The tenderness of the meat depends not only on the quantity and type of fat, but also on the level of degradation of contractile proteins by specific enzymes; on the percentage of collagen and, in particular, on insoluble collagen when cooked; and, finally, on the bonds of various strength in the connective tissue. Some important and easily measurable quality parameters allow us to evaluate the “maturation” trend and, therefore, to predict the final result of this important technological process. The initial pH value of raw ingredients (at the moment of purchase) is the first indicator of meat quality and allows us to evaluate the potential of the animal muscle to become a good steak: this parameter gives an indication of how well this food can be preserved. In fact, low pH values limit microbial growth and thus prevent possible alterations (DELL’ORTO and SGOIFO ROSSI, 2000).
Each enzymatic complex active post-mortem in the muscles has characteristic optimal pH values, accordingly, the tenderness, aroma, water retention and colour of the flesh are influenced by the pH itself, which thus takes on considerable importance in the transformation of the muscle after slaughter (PANELLA et al., 1995; DELL’ORTO and SGOIFO ROSSI, 2000).
The Myofibrillar Fragmentation Index (MFI) is an indicator of the level of degradation of the sarcoplasmic component, closely related to the softening process of the meat. The cutting force (WBs) measures the force required to cut the muscle fibres by means of a dynamometer: the closer these fibres are joined together, the more difficult it is to cut them. From all these factors, the reader will understand how important a safe and professional maturation period is, which should not be improvised with the use of normal refrigerators, and can only be achieved with devices and methods that have been certified for this purpose.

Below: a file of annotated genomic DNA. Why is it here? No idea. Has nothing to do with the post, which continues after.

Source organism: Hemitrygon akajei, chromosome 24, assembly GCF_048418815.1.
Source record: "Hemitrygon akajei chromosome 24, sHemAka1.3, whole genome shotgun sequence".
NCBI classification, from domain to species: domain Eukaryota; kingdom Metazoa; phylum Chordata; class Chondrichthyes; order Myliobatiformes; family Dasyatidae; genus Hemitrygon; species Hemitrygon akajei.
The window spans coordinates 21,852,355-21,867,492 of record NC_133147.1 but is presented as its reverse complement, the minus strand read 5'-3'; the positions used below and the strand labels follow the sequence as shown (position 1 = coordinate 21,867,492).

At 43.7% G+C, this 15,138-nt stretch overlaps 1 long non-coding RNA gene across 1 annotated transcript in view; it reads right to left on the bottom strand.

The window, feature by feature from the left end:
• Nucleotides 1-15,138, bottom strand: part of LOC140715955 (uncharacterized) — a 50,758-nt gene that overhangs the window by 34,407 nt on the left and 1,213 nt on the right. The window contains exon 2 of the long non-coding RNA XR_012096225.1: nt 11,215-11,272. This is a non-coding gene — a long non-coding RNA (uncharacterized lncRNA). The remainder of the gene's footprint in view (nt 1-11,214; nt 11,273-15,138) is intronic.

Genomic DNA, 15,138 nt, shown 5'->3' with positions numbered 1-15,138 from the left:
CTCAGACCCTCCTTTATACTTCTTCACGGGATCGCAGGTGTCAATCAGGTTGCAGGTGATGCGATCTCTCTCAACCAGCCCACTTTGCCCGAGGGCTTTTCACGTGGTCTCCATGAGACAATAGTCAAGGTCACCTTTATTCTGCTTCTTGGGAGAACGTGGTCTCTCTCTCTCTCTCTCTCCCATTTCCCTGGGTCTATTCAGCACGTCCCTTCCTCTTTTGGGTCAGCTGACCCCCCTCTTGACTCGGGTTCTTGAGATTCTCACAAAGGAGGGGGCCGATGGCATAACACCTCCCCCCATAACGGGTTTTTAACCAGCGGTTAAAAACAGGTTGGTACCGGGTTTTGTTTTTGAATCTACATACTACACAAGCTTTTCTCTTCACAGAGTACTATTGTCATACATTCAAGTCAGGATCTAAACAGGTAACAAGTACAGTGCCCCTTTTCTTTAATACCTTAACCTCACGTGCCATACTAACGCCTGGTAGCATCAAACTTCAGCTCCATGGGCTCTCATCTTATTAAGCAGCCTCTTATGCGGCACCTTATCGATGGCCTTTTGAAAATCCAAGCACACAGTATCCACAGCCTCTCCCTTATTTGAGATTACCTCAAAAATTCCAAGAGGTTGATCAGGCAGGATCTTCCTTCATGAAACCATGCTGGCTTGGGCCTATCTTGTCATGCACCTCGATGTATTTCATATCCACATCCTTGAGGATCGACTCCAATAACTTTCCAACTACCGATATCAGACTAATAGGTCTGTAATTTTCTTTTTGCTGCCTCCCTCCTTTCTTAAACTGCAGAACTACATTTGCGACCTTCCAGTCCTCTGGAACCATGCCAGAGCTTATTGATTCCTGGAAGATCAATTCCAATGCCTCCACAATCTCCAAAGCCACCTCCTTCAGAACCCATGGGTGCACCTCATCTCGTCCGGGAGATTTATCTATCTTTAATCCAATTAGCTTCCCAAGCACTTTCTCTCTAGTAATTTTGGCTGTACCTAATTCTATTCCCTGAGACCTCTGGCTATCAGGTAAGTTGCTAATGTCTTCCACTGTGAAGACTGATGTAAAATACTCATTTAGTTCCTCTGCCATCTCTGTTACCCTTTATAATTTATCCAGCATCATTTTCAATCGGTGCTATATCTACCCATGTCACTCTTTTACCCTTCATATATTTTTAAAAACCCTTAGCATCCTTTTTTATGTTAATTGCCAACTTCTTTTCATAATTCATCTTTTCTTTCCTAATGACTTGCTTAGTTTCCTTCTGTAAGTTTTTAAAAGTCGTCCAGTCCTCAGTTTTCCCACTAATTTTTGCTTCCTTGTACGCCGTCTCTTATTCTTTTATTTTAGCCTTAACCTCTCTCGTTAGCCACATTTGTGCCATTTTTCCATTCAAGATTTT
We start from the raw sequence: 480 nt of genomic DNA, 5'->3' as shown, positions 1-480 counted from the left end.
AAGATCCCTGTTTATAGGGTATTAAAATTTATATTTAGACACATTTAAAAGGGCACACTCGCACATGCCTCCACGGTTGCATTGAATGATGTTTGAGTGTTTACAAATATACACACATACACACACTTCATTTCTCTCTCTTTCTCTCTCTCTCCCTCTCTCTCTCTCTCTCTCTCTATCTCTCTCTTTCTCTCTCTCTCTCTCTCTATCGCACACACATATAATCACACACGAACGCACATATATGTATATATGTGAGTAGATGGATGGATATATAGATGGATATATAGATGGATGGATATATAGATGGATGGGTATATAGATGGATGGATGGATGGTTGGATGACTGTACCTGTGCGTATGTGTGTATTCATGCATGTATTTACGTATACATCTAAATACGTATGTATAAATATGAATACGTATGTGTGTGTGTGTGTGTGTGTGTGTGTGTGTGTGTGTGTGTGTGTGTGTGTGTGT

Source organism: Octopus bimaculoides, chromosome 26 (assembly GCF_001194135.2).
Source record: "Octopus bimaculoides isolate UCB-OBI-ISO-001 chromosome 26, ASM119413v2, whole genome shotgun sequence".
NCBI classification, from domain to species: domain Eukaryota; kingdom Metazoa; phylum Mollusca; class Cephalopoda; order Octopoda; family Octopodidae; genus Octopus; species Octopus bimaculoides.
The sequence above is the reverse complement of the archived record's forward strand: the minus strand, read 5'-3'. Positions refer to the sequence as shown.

The influence of breed and maturation with the patented Cuomo Method
Studies on beef have highlighted the importance of its role in the human diet, during all age stages of an individual’s development. An Analysis of the quality of the meat has revealed its high nutritional value, in particular for the composition of long-chain fatty acids of the ω6 and ω3 series. To this, we can add its high antioxidant power and the benefits it offers for the circulatory system due to the presence of coenzyme Q10 and carnosine, as well as microelements such as zinc.